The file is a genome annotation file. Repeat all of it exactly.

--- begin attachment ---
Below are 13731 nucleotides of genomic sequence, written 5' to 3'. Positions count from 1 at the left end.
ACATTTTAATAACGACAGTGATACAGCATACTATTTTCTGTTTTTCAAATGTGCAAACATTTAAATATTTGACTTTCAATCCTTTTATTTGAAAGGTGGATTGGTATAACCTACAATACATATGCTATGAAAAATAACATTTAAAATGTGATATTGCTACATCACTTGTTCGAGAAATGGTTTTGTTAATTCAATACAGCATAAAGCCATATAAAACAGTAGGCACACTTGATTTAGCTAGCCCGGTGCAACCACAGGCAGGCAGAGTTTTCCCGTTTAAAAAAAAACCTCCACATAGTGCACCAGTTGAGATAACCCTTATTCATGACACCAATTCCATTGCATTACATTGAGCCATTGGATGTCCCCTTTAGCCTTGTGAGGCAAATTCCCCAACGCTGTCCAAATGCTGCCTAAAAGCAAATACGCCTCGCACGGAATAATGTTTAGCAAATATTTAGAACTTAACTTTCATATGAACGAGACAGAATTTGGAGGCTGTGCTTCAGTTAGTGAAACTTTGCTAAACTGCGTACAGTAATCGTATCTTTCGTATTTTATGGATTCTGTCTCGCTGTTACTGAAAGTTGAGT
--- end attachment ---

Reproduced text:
Below are 13731 nucleotides of genomic sequence, written 5' to 3'. Positions count from 1 at the left end.
ACATTTTAATAACGACAGTGATACAGCATACTATTTTCTGTTTTTCAAATGTGCAAACATTTAAATATTTGACTTTCAATCCTTTTATTTGAAAGGTGGATTGGTATAACCTACAATACATATGCTATGAAAAATAACATTTAAAATGTGATATTGCTACATCACTTGTTCGAGAAATGGTTTTGTTAATTCAATACAGCATAAAGCCATATAAAACAGTAGGCACACTTGATTTAGCTAGCCCGGTGCAACCACAGGCAGGCAGAGTTTTCCCGTTTAAAAAAAAACCTCCACATAGTGCACCAGTTGAGATAACCCTTATTCATGACACCAATTCCATTGCATTACATTGAGCCATTGGATGTCCCCTTTAGCCTTGTGAGGCAAATTCCCCAACGCTGTCCAAATGCTGCCTAAAAGCAAATACGCCTCGCACGGAATAATGTTTAGCAAATATTTAGAACTTAACTTTCATATGAACGAGACAGAATTTGGAGGCTGTGCTTCAGTTAGTGAAACTTTGCTAAACTGCGTACAGTAATCGTATCTTTCGTATTTTATGGATTCTGTCTCGCTGTTACTGAAAGTTGAGT